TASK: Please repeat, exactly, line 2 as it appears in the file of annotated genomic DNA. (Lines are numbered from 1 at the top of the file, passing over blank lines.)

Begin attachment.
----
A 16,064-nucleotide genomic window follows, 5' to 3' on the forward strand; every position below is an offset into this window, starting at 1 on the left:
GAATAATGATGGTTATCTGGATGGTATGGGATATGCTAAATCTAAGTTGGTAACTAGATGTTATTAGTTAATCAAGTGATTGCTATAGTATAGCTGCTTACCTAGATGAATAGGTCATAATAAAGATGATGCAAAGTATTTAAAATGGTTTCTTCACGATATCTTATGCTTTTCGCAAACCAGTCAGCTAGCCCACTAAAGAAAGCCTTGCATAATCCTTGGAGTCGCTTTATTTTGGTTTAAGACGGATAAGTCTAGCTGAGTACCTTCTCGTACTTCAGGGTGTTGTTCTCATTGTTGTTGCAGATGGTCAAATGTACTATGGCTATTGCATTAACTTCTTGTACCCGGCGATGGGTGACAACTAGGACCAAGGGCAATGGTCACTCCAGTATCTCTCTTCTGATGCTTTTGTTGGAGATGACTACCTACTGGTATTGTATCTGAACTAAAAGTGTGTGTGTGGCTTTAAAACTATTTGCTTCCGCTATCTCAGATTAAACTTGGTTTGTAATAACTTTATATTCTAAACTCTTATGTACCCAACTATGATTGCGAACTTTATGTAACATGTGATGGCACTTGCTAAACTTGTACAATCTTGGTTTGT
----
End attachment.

GAATAATGATGGTTATCTGGATGGTATGGGATATGCTAAATCTAAGTTGGTAACTAGATGTTATTAGTTAATCAAGTGATTGCTATAGTATAGCTGCTTACCTAGATGAATAGGTCATAATAAAGATGATGCAAAGTATTTAAAATGGTTTCTTCACGATATCTTATGCTTTTCGCAAACCAGTCAGCTAGCCCACTAAAGAAAGCCTTGCATAATCCTTGGAGTCGCTTTATTTTGGTTTAAGACGGATAAGTCTAGCTGAGTACCTTCTCGTACTTCAGGGTGTTGTTCTCATTGTTGTTGCAGATGGTCAAATGTACTATGGCTATTGCATTAACTTCTTGTACCCGGCGATGGGTGACAACTAGGACCAAGGGCAATGGTCACTCCAGTATCTCTCTTCTGATGCTTTTGTTGGAGATGACTACCTACTGGTATTGTATCTGAACTAAAAGTGTGTGTGTGGCTTTAAAACTATTTGCTTCCGCTATCTCAGATTAAACTTGGTTTGTAATAACTTTATATTCTAAACTCTTATGTACCCAACTATGATTGCGAACTTTATGTAACATGTGATGGCACTTGCTAAACTTGTACAATCTTGGTTTGT